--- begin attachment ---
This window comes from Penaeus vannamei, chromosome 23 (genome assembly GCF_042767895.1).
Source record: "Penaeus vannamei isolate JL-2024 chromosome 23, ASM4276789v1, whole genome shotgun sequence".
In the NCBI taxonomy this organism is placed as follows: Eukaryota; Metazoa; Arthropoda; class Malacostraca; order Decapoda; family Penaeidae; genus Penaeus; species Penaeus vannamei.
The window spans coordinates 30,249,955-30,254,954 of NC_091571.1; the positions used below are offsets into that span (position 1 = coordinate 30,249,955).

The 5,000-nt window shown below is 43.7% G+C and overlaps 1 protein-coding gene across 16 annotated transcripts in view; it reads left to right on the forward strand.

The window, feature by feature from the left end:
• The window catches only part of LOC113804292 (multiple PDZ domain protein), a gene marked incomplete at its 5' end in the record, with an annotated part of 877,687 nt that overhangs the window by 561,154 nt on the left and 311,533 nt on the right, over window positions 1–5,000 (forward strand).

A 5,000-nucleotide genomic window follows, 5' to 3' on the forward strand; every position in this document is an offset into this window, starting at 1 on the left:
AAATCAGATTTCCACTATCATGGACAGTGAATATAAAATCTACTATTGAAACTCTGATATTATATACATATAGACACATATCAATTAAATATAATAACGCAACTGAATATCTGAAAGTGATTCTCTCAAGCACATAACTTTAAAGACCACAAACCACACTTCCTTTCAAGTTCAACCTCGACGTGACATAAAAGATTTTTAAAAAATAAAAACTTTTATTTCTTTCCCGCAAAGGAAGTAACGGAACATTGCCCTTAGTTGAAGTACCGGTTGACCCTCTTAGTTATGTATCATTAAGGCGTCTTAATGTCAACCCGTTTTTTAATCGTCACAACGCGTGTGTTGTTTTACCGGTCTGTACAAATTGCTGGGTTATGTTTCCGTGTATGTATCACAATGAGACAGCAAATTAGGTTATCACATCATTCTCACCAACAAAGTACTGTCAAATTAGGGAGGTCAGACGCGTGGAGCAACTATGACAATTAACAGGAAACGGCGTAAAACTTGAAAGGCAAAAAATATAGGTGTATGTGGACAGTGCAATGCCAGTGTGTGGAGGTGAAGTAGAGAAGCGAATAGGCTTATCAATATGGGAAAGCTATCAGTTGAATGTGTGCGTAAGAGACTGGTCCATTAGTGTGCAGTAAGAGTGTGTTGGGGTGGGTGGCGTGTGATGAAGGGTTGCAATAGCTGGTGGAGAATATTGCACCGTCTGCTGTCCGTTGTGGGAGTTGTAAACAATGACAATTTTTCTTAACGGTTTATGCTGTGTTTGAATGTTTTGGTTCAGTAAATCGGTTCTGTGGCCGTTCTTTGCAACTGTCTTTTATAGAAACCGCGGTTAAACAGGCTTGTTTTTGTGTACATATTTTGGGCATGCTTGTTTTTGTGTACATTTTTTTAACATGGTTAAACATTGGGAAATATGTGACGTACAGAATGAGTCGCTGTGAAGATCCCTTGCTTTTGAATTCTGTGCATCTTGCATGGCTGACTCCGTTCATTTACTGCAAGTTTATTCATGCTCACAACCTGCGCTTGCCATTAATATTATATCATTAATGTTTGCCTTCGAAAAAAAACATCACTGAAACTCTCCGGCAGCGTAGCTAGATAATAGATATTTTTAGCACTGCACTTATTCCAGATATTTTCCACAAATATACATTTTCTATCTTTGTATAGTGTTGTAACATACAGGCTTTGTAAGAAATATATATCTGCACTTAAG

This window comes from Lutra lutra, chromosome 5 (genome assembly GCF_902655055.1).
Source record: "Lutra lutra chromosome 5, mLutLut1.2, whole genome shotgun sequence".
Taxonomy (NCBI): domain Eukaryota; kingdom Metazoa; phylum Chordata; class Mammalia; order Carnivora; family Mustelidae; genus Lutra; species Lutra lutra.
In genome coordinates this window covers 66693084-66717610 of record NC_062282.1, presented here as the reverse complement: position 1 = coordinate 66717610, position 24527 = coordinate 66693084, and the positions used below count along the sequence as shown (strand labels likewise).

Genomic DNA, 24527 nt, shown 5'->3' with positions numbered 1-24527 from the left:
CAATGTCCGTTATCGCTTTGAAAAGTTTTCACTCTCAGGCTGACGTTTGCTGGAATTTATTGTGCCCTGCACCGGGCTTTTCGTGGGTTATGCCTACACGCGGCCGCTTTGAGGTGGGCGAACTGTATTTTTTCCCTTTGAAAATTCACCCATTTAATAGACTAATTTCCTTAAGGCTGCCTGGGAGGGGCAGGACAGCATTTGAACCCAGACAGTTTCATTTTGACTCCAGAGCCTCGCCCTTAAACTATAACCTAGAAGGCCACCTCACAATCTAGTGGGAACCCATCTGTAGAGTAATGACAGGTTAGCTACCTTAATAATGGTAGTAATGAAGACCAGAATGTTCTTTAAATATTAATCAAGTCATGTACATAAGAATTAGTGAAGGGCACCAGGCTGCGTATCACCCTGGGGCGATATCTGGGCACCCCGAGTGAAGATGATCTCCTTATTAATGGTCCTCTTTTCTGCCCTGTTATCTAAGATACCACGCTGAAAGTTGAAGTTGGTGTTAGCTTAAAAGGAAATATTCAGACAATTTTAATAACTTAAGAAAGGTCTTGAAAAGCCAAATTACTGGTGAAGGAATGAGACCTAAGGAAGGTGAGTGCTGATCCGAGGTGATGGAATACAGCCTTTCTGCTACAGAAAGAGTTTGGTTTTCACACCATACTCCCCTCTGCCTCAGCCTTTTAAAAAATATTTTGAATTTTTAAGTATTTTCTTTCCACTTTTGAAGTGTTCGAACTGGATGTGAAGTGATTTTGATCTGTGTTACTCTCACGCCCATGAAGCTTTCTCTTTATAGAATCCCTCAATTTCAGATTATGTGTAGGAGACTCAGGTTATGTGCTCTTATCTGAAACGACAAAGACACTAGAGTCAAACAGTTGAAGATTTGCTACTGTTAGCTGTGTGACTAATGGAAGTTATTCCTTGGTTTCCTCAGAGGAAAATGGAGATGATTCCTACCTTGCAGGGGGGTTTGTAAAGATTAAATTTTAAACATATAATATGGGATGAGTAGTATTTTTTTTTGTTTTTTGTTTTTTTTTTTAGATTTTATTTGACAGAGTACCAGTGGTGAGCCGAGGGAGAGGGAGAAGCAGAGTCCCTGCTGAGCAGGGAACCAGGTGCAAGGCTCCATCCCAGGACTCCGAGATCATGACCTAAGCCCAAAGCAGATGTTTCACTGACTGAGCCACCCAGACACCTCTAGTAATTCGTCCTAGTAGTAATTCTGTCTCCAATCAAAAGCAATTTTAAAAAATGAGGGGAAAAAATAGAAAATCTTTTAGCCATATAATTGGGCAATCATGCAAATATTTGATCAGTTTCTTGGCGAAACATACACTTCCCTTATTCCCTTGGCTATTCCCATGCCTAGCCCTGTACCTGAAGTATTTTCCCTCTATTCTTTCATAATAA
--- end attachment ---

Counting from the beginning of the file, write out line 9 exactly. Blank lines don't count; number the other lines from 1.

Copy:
AAATCAGATTTCCACTATCATGGACAGTGAATATAAAATCTACTATTGAAACTCTGATATTATATACATATAGACACATATCAATTAAATATAATAACGCAACTGAATATCTGAAAGTGATTCTCTCAAGCACATAACTTTAAAGACCACAAACCACACTTCCTTTCAAGTTCAACCTCGACGTGACATAAAAGATTTTTAAAAAATAAAAACTTTTATTTCTTTCCCGCAAAGGAAGTAACGGAACATTGCCCTTAGTTGAAGTACCGGTTGACCCTCTTAGTTATGTATCATTAAGGCGTCTTAATGTCAACCCGTTTTTTAATCGTCACAACGCGTGTGTTGTTTTACCGGTCTGTACAAATTGCTGGGTTATGTTTCCGTGTATGTATCACAATGAGACAGCAAATTAGGTTATCACATCATTCTCACCAACAAAGTACTGTCAAATTAGGGAGGTCAGACGCGTGGAGCAACTATGACAATTAACAGGAAACGGCGTAAAACTTGAAAGGCAAAAAATATAGGTGTATGTGGACAGTGCAATGCCAGTGTGTGGAGGTGAAGTAGAGAAGCGAATAGGCTTATCAATATGGGAAAGCTATCAGTTGAATGTGTGCGTAAGAGACTGGTCCATTAGTGTGCAGTAAGAGTGTGTTGGGGTGGGTGGCGTGTGATGAAGGGTTGCAATAGCTGGTGGAGAATATTGCACCGTCTGCTGTCCGTTGTGGGAGTTGTAAACAATGACAATTTTTCTTAACGGTTTATGCTGTGTTTGAATGTTTTGGTTCAGTAAATCGGTTCTGTGGCCGTTCTTTGCAACTGTCTTTTATAGAAACCGCGGTTAAACAGGCTTGTTTTTGTGTACATATTTTGGGCATGCTTGTTTTTGTGTACATTTTTTTAACATGGTTAAACATTGGGAAATATGTGACGTACAGAATGAGTCGCTGTGAAGATCCCTTGCTTTTGAATTCTGTGCATCTTGCATGGCTGACTCCGTTCATTTACTGCAAGTTTATTCATGCTCACAACCTGCGCTTGCCATTAATATTATATCATTAATGTTTGCCTTCGAAAAAAAACATCACTGAAACTCTCCGGCAGCGTAGCTAGATAATAGATATTTTTAGCACTGCACTTATTCCAGATATTTTCCACAAATATACATTTTCTATCTTTGTATAGTGTTGTAACATACAGGCTTTGTAAGAAATATATATCTGCACTTAAG